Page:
As part of an otherwise excellent presentation on the key drivers of rising healthcare costs, two slides purported to demonstrate that overbuilding of healthcare facilities was the result of inappropriate emphasis by patients on facilities’ cleanliness and convenience as measurements of quality. The presenter’s point was that patients could not be trusted to assess healthcare quality since they chose such obviously silly metrics instead of judging and selecting hospitals or physician practices on the basis of cost, outcomes, or adherence to guidelines.
I had several thoughts in reaction, a few of which I can print – (1) With upwards of 2 million nosocomial (my favorite word) infections a year causing more that 100,000 deaths and complications, cleanliness is nothing to sneeze at; (2) in a past life I was taken to task by the HRSA administrator for making the point that there might be value in having the choice of a transplant center close enough that families could support their loved one through a traumatic life event so I won’t comment here on the issue of proximity; but most importantly (3) patients judge what they can see. If we make quality metrics such as cost, outcomes, and adherence to guidelines more accessible to patients then they will include those metrics in their decisionmaking.
And so I embarked on my own journey to see how readily available patient-friendly quality data is for patients. First I looked for information on hospital information. Hospital Compare http://www.hospitalcompare.hhs.gov/, an HHS website powered by Medicare data, allowed me to compare hospitals within a radius of my chosen zipcode on process of care (basically guidelines/evidence) adherence, outcomes like death, and patient satisfaction elements like physician communication or nurse responsiveness. Interestingly, among the subset of local hospitals I chose, quality was similar but median Medicare payment ranged from a two to four fold difference. Still a limited set of procedures and conditions are included, I have no idea how patients with my demographics and characteristics fared, and the Medicare cost data may bear little relation to what I might actually pay under my insurance let alone self-pay.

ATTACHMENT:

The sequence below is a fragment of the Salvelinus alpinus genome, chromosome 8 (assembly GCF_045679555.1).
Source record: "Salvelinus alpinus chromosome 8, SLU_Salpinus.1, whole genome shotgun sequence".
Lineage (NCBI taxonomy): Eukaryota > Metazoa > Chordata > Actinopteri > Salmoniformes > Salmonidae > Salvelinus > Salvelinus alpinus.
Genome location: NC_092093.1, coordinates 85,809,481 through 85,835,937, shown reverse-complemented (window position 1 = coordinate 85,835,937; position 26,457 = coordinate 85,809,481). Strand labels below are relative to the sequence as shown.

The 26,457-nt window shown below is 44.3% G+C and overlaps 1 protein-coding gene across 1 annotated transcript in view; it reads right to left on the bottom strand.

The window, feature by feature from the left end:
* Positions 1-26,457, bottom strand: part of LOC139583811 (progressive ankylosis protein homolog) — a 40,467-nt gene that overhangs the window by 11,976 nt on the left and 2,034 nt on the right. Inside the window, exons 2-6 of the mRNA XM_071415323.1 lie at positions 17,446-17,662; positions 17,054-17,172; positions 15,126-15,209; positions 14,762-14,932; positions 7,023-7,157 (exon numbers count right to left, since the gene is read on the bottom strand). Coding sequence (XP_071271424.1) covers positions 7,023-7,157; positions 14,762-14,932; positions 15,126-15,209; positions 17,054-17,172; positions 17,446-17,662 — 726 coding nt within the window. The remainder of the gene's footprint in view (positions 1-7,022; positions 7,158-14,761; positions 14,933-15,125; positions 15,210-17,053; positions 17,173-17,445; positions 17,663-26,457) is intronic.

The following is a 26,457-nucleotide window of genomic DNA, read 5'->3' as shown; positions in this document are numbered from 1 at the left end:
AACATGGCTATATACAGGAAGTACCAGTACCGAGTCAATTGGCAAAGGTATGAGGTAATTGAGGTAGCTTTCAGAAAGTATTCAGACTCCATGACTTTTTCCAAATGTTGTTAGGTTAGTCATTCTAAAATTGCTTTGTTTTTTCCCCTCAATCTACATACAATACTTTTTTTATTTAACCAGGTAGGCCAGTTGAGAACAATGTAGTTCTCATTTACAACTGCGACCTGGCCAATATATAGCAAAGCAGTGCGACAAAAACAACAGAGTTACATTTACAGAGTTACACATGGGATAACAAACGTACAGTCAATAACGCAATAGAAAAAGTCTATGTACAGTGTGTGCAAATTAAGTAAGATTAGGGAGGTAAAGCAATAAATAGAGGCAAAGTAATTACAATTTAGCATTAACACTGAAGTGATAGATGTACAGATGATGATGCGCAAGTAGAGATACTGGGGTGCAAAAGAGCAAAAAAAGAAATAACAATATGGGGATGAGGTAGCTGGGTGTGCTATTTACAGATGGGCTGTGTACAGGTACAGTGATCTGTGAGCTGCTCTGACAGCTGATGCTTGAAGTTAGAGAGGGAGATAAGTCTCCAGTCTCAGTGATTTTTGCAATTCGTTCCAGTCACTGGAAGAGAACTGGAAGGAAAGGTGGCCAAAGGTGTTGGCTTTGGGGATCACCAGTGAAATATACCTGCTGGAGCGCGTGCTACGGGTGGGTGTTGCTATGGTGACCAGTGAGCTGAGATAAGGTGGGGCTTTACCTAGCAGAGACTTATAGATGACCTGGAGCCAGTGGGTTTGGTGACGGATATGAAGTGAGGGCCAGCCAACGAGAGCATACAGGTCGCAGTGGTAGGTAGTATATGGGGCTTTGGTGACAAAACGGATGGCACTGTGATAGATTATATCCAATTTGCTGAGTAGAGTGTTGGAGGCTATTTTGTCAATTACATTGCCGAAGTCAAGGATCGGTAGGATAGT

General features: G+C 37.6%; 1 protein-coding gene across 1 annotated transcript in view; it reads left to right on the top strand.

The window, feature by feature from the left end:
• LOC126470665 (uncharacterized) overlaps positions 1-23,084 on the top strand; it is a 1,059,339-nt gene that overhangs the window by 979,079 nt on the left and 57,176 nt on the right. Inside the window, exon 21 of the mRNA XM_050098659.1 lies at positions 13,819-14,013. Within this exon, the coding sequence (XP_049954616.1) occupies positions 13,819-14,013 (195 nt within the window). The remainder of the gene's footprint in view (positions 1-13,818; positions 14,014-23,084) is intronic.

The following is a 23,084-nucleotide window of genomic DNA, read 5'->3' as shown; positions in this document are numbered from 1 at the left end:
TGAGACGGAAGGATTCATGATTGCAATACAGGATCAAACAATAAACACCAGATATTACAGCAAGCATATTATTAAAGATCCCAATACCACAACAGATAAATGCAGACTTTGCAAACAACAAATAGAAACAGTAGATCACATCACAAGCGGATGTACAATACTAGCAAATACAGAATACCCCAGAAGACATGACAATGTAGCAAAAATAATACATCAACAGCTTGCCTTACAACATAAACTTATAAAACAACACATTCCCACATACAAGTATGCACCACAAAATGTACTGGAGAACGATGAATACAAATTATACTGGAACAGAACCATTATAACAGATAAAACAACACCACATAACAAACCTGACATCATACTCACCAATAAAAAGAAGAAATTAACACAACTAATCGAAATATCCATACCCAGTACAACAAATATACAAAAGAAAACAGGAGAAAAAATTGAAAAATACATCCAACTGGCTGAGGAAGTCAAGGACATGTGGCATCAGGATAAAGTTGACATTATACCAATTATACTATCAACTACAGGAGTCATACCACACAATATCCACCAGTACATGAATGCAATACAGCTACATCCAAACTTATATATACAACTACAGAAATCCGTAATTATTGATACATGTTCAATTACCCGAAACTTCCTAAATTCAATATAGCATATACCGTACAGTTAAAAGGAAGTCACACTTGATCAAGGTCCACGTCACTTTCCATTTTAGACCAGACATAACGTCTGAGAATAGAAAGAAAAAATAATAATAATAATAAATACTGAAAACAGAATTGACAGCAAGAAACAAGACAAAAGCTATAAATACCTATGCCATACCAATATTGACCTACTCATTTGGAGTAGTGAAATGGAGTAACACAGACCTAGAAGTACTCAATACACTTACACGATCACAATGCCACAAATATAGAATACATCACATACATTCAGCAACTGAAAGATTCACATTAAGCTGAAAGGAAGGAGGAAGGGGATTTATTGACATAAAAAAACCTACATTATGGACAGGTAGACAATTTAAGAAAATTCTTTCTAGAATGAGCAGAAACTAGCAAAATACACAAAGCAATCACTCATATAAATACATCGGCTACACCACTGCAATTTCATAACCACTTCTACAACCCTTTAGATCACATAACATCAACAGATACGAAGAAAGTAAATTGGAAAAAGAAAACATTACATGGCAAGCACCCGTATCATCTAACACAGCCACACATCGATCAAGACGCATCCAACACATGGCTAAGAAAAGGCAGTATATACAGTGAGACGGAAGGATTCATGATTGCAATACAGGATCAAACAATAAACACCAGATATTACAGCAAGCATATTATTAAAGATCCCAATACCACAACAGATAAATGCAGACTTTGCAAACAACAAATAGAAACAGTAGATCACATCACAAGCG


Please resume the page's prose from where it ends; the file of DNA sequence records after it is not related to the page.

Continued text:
Physician information is available in a variety of formats for various fees, typically $9.95 to $24.95 on websites such as HealthGrades http://www.healthgrades.com and Physician Reports http://www.physicianreports.com or compiled in the Consumer’s Checkbook Guide to Top Doctors or Castle Connolly’s various city-specific Top Doctors. Plugging in one of my specialist’s name I was able to get disciplinary actions (luckily none), board certifications, years of education, hospital affiliations and even ease of scheduling, however I had no idea from the information provided if my doctor was any good.
Lastly my health insurer has a premium designation that awards stars for quality and cost-efficiency. I could not find the basis for those designations and having been ill-served by one of their “centers of excellence” in a particular specialty, you can color me skeptical.
My takeaway is that even for a highly motivated, insured, internet savvy patient, with fair familiarity with health care and health care jargon, comprehensive actionable physician and facility information is limited, hard to find or non-existent.